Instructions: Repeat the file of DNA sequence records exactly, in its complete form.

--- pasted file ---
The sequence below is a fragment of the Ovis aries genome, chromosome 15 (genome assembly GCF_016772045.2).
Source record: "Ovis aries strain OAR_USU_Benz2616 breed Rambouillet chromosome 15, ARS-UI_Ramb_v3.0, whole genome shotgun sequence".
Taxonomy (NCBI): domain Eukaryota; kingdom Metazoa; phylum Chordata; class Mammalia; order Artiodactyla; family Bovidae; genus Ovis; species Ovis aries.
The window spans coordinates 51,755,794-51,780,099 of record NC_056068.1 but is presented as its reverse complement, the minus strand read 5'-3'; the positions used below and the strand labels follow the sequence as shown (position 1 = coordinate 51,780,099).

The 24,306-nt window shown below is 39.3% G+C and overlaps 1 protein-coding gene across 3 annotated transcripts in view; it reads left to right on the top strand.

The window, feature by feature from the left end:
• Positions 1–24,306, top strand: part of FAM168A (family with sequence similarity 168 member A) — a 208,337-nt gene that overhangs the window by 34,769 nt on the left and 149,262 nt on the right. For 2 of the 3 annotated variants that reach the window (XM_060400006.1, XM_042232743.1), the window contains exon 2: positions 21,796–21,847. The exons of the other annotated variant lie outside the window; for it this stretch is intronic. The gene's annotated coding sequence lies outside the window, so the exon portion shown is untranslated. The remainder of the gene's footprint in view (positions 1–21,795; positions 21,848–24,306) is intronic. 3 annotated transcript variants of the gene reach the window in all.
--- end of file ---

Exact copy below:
The sequence below is a fragment of the Ovis aries genome, chromosome 15 (genome assembly GCF_016772045.2).
Source record: "Ovis aries strain OAR_USU_Benz2616 breed Rambouillet chromosome 15, ARS-UI_Ramb_v3.0, whole genome shotgun sequence".
Taxonomy (NCBI): domain Eukaryota; kingdom Metazoa; phylum Chordata; class Mammalia; order Artiodactyla; family Bovidae; genus Ovis; species Ovis aries.
The window spans coordinates 51,755,794-51,780,099 of record NC_056068.1 but is presented as its reverse complement, the minus strand read 5'-3'; the positions used below and the strand labels follow the sequence as shown (position 1 = coordinate 51,780,099).

The 24,306-nt window shown below is 39.3% G+C and overlaps 1 protein-coding gene across 3 annotated transcripts in view; it reads left to right on the top strand.

The window, feature by feature from the left end:
• Positions 1–24,306, top strand: part of FAM168A (family with sequence similarity 168 member A) — a 208,337-nt gene that overhangs the window by 34,769 nt on the left and 149,262 nt on the right. For 2 of the 3 annotated variants that reach the window (XM_060400006.1, XM_042232743.1), the window contains exon 2: positions 21,796–21,847. The exons of the other annotated variant lie outside the window; for it this stretch is intronic. The gene's annotated coding sequence lies outside the window, so the exon portion shown is untranslated. The remainder of the gene's footprint in view (positions 1–21,795; positions 21,848–24,306) is intronic. 3 annotated transcript variants of the gene reach the window in all.